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Theatre’s digital future finds a £50m home at Riverside Studios

Artist's impression of the new Riverside Studios
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When Riverside Studios reopens its west London base in two years’ time, following an extensive redevelopment costing up to £50 million, it will aspire to be the country’s first arts centre devoted entirely to the concept of digital communication.

It will be geared up to transmit anything that’s produced there live to any digital platform in the world and, likewise, to receive incoming live streams from other global and UK outlets.

“The opportunities to use Riverside as a technology and communication centre are limitless,” says artistic director William Burdett-Coutts, quickly adding that the new-look Riverside, double the size of the old model, will also continue to be a cutting-edge centre for live theatre, comedy and music.

Burdett-Coutts, who ran the Assembly Rooms fringe venue at the Edinburgh festivals for 30 years, set out his digital stall in August at the first Edinburgh Digital Entertainment Festival, aimed at introducing visitors to the latest entertainment technology being developed by companies such as Microsoft, Google and Minecraft.

“The idea was to spark a discussion on how the arts world can engage with technology,” he says. “Digital is one of those strange words. It is something everybody wants to engage with, yet very few people know what to do with it. We wanted to look at where the industry is now and think about where it might be going in the future.

“There are innovations coming thick and fast, but they will never cancel out live performance. We just need to think about how the technology will best serve the creative process. We tend to think of new technology as a flat screen or an iPad, but there are now myriad ways in which new technology can be applied.”

Burdett-Coutts believes the primary benefit of digital to the performing arts is to make them more accessible to a wider constituency by live-streaming, not to mention cheaper.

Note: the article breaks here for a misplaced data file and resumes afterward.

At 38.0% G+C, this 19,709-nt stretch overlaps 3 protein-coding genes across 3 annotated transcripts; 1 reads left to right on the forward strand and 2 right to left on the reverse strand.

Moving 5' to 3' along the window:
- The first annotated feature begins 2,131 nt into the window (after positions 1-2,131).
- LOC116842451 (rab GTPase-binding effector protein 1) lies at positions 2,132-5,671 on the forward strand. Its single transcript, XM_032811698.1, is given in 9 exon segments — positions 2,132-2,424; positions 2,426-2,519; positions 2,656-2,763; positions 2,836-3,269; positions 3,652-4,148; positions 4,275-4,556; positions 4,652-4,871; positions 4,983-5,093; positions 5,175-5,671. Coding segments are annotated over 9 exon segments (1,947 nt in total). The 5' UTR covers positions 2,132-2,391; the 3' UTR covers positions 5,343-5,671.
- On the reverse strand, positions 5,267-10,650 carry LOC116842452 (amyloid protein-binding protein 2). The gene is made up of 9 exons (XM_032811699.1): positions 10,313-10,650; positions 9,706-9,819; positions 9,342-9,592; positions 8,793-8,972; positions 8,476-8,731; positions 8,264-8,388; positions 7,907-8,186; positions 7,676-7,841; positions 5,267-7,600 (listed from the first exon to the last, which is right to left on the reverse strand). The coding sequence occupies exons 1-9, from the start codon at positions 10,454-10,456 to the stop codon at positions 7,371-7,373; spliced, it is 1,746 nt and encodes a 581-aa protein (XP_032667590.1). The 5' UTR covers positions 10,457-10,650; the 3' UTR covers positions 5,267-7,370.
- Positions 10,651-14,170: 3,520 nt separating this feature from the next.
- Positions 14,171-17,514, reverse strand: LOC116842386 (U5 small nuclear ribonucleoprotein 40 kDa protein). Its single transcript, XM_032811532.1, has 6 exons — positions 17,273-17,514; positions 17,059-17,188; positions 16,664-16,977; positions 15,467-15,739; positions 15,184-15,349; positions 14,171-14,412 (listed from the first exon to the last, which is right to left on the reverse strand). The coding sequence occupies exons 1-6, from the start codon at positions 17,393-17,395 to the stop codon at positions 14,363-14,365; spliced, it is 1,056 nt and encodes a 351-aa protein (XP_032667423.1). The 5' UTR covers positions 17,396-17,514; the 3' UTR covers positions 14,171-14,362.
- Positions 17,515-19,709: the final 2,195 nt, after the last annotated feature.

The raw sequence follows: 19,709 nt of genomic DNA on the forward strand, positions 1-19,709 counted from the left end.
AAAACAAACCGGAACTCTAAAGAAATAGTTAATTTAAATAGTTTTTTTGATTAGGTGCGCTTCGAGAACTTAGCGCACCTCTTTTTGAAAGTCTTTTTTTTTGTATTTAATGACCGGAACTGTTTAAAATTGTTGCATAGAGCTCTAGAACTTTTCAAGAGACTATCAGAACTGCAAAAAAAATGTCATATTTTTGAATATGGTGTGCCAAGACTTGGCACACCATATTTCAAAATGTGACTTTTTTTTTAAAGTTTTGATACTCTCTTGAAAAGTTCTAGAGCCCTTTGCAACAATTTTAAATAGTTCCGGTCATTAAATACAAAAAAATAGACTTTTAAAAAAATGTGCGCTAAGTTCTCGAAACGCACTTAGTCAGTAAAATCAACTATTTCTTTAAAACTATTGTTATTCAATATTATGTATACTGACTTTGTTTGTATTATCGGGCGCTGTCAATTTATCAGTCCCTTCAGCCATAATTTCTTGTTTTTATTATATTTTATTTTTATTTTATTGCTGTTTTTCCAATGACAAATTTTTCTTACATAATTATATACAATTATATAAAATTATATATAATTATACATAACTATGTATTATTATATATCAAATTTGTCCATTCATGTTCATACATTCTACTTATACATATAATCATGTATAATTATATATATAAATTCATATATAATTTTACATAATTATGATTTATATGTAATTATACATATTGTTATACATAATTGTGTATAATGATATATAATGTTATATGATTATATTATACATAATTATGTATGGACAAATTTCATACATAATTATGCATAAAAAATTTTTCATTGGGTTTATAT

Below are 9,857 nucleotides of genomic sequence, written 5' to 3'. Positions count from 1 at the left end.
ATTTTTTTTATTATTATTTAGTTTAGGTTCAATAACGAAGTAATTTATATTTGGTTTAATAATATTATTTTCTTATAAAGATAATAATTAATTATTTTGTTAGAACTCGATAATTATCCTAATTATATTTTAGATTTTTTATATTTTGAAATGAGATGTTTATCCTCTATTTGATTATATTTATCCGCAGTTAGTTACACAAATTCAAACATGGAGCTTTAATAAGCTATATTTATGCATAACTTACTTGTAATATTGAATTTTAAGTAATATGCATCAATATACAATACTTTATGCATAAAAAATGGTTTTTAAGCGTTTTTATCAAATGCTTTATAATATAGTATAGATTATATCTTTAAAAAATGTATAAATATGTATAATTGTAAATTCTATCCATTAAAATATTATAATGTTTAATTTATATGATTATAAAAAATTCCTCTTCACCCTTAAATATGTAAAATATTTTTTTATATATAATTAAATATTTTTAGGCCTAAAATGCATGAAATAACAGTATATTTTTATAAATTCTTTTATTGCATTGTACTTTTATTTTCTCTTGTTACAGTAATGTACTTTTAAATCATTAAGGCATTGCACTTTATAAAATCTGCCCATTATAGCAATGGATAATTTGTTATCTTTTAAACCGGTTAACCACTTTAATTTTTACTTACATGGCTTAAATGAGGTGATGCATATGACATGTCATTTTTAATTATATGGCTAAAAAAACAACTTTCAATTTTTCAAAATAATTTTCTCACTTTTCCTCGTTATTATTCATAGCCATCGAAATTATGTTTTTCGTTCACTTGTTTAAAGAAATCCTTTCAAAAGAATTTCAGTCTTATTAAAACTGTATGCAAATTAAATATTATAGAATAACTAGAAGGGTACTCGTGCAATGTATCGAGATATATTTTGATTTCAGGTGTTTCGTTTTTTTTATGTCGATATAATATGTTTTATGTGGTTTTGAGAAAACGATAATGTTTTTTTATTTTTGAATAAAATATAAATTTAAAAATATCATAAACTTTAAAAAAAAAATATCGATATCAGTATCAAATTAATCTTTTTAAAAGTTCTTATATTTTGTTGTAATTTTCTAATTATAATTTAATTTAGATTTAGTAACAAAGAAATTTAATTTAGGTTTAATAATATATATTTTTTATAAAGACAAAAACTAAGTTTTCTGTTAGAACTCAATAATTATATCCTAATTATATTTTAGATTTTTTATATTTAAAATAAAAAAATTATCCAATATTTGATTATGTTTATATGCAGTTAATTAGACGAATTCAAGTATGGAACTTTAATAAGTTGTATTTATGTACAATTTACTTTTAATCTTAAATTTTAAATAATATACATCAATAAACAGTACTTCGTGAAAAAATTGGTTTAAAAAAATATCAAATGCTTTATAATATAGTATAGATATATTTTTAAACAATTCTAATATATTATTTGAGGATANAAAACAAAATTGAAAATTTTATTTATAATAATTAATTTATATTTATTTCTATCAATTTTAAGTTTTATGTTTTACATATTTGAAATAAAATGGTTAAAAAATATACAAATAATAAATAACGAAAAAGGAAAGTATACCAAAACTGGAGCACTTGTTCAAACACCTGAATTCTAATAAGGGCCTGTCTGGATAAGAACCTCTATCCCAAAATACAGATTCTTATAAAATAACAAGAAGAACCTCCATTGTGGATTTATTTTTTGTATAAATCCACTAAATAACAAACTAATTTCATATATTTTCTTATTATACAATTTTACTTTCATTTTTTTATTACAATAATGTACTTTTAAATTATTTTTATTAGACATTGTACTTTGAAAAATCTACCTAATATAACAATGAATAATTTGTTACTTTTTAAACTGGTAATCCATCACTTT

“In this country we create some of the best theatre and performance in the world, but it exists for a short period of time, then it’s gone forever. The idea of being able to prolong its use-by date is important and appealing.”

William Burdett-Coutts at the Edinburgh Digital Entertainment Festival. Photo: Lloyd Smith
William Burdett-Coutts at the Edinburgh Digital Entertainment Festival. Photo: Lloyd Smith

As well as live-streaming, the digital innovations that may change the way we consume our entertainment include virtual reality, for which you need a rather cumbersome clip-on headset, affording the sensation of 360-degree vision, and augmented reality, which blurs the line between what’s real and what’s computer-generated by enhancing what we see, hear, feel and smell. In the future, these enhancements will be refreshed continually to reflect the movements of your head.

Though the sales suggest a lot of people are eager to try them, there is something about the VR headsets that smacks of short-term gimmickry. Unlike live performance, which is a shared experience, the VR concept is private and antisocial, as well as being, by some accounts, disorientating and scary.

Clearly it has useful applications for health, social care and education – and of course computer games – but the idea of sitting opposite a row of commuters on the London Underground, all wearing these contraptions, is weird in the extreme.

The applications of augmented reality, already in evidence in some mobile phone apps, seem more user-friendly and far-reaching, both for the individual user and in the wider arena of performance-related usage.

“The more I read about it, the more I sense that augmented reality and mixed reality will be the things that really engage people,” says Burdett-Coutts.

“At the moment, there is a gap between what’s available technically and what’s available in terms of content and story-telling – the latter has to catch up with the former.”

Occupying the ground floor and parts of the basement area, the new Riverside Studios will have much-improved facilities, including three studio theatres (with capacities of 180, 380 and 444 seats), a 200-seat cinema and screening room, a community and rehearsal area, a local events space and a number of restaurants and bars. The foyer will look out on to the river, and the river walkway will be opened up for the first time, allowing visitors to walk beside the river all the way from Barnes Bridge to Craven Cottage.

The remainder of the six-storey building will be given over to residential apartments, developed by Mount Anvil and A2Dominion.

While the bulk of the cost is covered, there is still another £8 million to be raised to complete the job. “I’m confident we will find the rest of the money,” says Burdett-Coutts.

It is 40 years since the former TV studios opened its doors as a multifunctional arts centre, under the directorship of Peter Gill. Burdett-Coutts has been artistic director since 1993.

Riverside Studios is due to reopen in 2018

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